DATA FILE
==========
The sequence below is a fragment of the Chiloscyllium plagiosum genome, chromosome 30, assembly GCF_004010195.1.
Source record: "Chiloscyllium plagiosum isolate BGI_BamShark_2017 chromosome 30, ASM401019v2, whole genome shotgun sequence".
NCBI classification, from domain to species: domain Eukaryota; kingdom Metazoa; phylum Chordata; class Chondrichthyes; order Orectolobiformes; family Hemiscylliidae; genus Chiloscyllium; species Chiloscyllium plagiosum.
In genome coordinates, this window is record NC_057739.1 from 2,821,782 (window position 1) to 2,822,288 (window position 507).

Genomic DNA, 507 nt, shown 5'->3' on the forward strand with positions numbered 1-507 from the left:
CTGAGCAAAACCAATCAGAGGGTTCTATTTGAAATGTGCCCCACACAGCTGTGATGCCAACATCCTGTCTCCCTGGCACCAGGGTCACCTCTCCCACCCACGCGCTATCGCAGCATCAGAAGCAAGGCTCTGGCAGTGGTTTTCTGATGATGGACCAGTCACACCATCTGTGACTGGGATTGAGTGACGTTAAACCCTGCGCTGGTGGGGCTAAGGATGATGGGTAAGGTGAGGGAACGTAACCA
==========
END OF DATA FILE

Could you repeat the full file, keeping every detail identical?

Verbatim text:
The sequence below is a fragment of the Chiloscyllium plagiosum genome, chromosome 30, assembly GCF_004010195.1.
Source record: "Chiloscyllium plagiosum isolate BGI_BamShark_2017 chromosome 30, ASM401019v2, whole genome shotgun sequence".
NCBI classification, from domain to species: domain Eukaryota; kingdom Metazoa; phylum Chordata; class Chondrichthyes; order Orectolobiformes; family Hemiscylliidae; genus Chiloscyllium; species Chiloscyllium plagiosum.
In genome coordinates, this window is record NC_057739.1 from 2,821,782 (window position 1) to 2,822,288 (window position 507).

Genomic DNA, 507 nt, shown 5'->3' on the forward strand with positions numbered 1-507 from the left:
CTGAGCAAAACCAATCAGAGGGTTCTATTTGAAATGTGCCCCACACAGCTGTGATGCCAACATCCTGTCTCCCTGGCACCAGGGTCACCTCTCCCACCCACGCGCTATCGCAGCATCAGAAGCAAGGCTCTGGCAGTGGTTTTCTGATGATGGACCAGTCACACCATCTGTGACTGGGATTGAGTGACGTTAAACCCTGCGCTGGTGGGGCTAAGGATGATGGGTAAGGTGAGGGAACGTAACCA